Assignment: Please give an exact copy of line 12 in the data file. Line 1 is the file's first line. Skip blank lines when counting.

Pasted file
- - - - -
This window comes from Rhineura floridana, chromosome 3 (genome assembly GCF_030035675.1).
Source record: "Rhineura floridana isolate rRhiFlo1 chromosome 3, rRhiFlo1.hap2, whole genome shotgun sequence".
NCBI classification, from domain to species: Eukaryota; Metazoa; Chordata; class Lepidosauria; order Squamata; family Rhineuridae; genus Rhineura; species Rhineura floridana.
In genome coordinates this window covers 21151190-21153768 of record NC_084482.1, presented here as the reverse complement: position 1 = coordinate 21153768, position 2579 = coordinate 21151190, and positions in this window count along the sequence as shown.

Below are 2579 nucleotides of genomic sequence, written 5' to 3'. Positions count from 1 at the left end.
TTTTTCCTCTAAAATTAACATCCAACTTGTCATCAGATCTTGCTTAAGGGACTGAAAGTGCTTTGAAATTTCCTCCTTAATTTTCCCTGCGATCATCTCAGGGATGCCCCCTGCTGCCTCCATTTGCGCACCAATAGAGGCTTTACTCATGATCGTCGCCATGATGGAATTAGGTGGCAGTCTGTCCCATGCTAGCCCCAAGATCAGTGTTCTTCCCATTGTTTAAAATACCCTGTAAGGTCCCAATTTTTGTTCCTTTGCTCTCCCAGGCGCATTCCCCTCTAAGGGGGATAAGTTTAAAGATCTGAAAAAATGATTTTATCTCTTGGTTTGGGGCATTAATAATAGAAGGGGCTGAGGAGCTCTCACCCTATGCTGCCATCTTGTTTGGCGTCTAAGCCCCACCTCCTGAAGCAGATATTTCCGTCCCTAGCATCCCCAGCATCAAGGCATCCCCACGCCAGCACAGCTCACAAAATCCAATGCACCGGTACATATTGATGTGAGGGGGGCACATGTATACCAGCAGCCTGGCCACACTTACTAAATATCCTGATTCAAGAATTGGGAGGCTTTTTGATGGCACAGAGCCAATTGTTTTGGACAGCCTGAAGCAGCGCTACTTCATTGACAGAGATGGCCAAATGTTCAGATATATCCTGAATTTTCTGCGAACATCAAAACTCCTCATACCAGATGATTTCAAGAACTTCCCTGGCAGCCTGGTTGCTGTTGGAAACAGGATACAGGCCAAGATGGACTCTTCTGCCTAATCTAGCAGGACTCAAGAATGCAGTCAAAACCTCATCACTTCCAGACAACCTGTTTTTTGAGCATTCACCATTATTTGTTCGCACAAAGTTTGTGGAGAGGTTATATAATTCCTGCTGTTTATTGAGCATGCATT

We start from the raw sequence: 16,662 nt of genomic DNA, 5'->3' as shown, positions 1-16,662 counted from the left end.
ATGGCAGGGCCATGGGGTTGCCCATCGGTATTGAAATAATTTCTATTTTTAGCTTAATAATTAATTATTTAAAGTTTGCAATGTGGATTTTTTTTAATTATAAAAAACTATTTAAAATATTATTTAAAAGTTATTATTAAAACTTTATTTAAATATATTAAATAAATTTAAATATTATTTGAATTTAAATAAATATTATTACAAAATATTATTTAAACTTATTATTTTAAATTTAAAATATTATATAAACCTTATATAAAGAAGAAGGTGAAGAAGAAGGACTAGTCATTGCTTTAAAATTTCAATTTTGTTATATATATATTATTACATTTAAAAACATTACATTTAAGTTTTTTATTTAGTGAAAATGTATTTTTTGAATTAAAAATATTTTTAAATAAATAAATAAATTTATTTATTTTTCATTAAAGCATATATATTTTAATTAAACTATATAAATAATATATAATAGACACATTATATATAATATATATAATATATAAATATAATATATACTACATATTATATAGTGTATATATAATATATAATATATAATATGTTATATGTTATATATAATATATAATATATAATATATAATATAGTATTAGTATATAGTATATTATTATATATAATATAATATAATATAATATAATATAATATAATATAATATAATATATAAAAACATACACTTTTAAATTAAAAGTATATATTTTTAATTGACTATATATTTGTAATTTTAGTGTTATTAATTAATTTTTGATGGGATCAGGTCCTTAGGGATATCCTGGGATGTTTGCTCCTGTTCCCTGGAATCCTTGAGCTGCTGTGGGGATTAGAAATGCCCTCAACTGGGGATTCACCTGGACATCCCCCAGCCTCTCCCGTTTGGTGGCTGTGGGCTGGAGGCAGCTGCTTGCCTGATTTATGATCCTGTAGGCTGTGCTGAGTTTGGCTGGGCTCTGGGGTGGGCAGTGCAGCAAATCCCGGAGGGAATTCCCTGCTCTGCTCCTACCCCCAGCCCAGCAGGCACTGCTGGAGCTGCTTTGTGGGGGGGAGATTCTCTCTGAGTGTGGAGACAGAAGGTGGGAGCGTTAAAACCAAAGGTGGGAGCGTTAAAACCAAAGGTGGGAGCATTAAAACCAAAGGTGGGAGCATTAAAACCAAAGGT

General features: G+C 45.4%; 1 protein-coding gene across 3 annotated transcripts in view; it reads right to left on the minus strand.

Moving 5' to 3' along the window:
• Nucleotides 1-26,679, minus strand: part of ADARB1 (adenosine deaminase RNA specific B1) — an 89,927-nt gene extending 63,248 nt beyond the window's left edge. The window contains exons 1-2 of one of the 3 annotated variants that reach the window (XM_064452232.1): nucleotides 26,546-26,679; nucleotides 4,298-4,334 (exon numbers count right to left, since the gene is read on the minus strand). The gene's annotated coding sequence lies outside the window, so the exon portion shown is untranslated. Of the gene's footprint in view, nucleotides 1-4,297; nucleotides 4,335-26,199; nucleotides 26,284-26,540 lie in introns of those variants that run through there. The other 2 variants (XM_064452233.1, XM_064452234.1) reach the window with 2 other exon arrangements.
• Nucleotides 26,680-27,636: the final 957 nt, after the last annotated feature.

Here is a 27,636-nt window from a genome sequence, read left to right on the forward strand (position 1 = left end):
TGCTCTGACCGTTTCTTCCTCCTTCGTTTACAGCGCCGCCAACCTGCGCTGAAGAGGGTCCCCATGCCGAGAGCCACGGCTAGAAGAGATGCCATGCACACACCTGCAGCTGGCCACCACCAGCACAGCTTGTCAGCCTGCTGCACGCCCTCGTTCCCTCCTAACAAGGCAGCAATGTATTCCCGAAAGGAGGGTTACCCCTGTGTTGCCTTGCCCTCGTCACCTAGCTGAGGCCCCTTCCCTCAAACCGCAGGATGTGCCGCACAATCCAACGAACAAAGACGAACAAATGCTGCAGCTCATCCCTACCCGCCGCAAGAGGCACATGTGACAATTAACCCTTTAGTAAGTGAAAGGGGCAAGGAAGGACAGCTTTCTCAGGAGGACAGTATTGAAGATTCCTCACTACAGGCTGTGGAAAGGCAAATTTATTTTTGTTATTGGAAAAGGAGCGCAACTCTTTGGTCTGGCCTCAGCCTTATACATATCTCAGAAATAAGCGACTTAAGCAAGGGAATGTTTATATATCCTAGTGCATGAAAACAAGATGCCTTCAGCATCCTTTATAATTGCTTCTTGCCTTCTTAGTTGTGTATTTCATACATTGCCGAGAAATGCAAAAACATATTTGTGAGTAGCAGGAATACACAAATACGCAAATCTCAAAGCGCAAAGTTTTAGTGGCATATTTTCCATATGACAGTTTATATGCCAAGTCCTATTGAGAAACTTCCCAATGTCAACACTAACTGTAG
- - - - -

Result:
• Nucleotides 26,680-27,636: the final 957 nt, after the last annotated feature.